14 thoughts on “Pelosi’s problem, Tillerson’s meeting, Barr’s concession, Treasury’s memo, N.Y.’s prosecution, and more

  1. How do you feel about Washington’s “human composting”? I hadn’t heard of this before … it would be OK with me and my body, but I wonder what the general public thinks about it.

    Also, this thing about impeaching tRumpsky. I like the idea in principle, but I still have reservations in that, from my understanding, it could turn out unfavorably in the Senate.

    Liked by 2 people

    • I’m absolutely certain it WILL turn out badly in the Senate, but, the impeachment hearings may be the ONLY way we’re going to get to see and hear all the evidence against Herr tRumpsky. I think it is a very difficult situation and a sad one because it is SO obvious tRump is nothing more than a common thug who’s getting away with horrid crimes while being loved and worshiped by 35% of the people in America. Sad statement on those people, IMO.

      Liked by 3 people

    • I support human composting because it is a natural way of disposing of the remains without the energy costs and polluting emissions of cremation.

      I share Jeff’s opinion on impeachment.

      Liked by 1 person

  2. Some questions for you….

    Is Trump really going to pardon criminals convicted of treason on Memorial Day? What kind of mind thinks that’s a good idea? Is there no one who can stop him?

    Why hasn’t Attorney General William Barr been jailed? He refused a subpoena from the House but the Democrats on the Judiciary Committee have done nothing since Barr’s absence on 2 May – no contempt of Congress citation, nothing.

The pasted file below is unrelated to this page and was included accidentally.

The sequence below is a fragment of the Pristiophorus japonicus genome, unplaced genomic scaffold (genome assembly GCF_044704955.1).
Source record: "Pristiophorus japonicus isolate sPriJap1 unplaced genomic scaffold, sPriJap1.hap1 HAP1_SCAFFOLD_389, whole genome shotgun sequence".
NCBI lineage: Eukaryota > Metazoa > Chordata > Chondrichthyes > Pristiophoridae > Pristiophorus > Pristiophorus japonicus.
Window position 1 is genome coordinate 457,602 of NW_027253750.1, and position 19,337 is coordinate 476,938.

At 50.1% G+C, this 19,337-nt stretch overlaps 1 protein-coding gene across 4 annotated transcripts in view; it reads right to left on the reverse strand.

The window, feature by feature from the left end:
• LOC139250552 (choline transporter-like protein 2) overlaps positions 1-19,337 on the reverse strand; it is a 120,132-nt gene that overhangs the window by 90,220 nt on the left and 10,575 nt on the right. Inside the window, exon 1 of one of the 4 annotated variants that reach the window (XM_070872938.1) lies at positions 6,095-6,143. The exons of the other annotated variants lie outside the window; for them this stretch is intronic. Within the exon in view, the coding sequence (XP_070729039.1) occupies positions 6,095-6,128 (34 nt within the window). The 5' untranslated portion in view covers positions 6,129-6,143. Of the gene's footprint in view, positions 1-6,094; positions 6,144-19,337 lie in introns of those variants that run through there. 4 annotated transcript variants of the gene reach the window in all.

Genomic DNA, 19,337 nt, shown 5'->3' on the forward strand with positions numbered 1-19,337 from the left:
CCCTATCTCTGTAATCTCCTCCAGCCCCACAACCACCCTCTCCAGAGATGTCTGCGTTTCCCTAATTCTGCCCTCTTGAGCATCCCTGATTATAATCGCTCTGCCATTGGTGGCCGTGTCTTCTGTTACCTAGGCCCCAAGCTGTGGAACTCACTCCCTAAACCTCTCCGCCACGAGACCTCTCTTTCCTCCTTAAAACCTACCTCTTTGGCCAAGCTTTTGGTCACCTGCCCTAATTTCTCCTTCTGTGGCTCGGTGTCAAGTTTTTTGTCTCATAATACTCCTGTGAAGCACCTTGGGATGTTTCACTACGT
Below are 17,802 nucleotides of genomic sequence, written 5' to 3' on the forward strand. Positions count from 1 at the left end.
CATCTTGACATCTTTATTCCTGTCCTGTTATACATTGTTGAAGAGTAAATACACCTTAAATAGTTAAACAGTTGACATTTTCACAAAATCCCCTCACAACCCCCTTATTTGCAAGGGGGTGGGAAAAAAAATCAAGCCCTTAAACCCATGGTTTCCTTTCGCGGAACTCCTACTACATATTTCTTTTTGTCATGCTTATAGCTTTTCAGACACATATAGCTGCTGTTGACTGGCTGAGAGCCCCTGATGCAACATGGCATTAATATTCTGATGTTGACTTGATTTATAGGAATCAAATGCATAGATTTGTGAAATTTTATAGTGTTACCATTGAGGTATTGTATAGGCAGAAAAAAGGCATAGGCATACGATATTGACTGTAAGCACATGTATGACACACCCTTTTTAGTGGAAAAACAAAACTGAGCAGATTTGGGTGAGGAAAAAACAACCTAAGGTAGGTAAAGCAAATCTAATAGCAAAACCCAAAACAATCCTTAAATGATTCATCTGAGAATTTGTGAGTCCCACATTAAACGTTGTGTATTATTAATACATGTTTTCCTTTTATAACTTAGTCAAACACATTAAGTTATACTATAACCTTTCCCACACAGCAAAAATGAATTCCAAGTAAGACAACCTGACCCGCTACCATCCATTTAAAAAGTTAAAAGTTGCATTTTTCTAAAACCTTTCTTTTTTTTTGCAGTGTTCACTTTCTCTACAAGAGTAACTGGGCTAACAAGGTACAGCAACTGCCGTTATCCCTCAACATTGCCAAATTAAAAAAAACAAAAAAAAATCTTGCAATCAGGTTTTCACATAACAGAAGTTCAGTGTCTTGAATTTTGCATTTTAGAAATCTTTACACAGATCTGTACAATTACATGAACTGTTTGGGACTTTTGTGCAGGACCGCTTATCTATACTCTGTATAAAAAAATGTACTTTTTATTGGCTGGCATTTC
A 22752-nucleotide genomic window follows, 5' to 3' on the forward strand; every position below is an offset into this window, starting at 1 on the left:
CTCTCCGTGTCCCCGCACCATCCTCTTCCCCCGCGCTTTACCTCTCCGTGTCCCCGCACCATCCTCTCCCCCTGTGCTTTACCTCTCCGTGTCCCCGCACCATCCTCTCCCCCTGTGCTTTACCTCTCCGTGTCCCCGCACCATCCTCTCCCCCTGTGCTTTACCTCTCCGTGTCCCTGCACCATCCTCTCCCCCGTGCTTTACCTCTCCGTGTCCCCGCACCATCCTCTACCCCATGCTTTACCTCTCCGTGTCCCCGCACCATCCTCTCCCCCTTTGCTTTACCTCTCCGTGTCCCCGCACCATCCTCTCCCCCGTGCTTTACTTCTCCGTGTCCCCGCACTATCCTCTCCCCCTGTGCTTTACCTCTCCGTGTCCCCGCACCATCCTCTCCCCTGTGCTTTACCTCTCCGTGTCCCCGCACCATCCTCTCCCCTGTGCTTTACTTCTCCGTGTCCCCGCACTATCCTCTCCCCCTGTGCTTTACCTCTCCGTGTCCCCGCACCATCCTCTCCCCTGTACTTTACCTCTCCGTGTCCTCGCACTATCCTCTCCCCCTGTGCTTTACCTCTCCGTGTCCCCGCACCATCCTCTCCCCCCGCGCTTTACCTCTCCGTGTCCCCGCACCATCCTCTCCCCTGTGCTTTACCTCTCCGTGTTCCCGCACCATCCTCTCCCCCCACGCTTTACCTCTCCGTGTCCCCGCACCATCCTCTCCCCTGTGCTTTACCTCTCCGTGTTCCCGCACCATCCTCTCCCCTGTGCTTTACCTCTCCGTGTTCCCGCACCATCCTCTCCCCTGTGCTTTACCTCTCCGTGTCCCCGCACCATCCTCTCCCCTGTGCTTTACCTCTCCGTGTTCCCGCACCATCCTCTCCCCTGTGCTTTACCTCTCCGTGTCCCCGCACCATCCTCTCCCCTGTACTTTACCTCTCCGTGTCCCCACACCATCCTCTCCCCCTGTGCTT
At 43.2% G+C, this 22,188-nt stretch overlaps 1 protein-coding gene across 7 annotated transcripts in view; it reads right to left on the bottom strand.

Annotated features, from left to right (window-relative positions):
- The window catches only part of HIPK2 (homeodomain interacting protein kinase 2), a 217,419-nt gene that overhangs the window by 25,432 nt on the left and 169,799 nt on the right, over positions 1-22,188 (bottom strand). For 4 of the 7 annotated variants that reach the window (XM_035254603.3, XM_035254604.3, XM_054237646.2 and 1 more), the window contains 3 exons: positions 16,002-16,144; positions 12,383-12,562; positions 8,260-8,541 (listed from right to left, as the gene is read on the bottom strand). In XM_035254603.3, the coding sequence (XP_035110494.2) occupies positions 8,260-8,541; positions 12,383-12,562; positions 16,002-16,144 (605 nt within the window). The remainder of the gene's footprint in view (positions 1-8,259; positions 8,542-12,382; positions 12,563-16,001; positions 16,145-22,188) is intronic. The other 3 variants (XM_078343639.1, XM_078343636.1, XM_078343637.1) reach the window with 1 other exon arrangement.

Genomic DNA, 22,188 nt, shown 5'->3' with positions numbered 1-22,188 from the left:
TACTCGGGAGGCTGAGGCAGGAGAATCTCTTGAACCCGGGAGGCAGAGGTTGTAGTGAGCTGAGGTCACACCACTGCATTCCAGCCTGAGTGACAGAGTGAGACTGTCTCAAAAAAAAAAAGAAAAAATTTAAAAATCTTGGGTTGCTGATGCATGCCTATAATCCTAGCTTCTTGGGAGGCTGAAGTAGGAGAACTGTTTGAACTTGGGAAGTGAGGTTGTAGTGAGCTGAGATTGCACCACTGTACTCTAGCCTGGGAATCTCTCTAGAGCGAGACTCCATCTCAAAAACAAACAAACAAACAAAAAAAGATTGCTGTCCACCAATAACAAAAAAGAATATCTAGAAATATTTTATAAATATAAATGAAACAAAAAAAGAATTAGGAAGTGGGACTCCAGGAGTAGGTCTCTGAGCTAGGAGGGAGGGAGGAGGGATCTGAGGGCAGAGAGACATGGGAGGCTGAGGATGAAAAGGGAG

On Tuesday this week, former White House Council Donald F. McGahn, at the order of Trump, defied a similar subpoena. He too just didn’t show up as scheduled and like Barr, there has been no penalty.

    And then there is Special Council Robert Mueller. If there ever were real discussions to arrange for him to testify before the Judiciary Committee, they have disappeared – at least publicly.

    What are the democrats waiting for?

    Liked by 3 people

    • Your guess is as good as mine regarding Trump’s future presidential pardons.

      The House Judiciary Committee has already voted to hold Barr in contempt of Congress. That vote on the floor of the House of Representatives, as well as one in the House Intelligence Committee, are on hold pending the outcome of a concession Barr offered to Adam Schiff yesterday regarding redacted portions of the Mueller report.

      Dems are still deciding what to do about McGahn.

      House Democrats, Mueller, and the DOJ, are currently negotiating over his possible congressional testimony, Dems want it to be held publicly, the other side wants it to be held in private.

      Liked by 1 person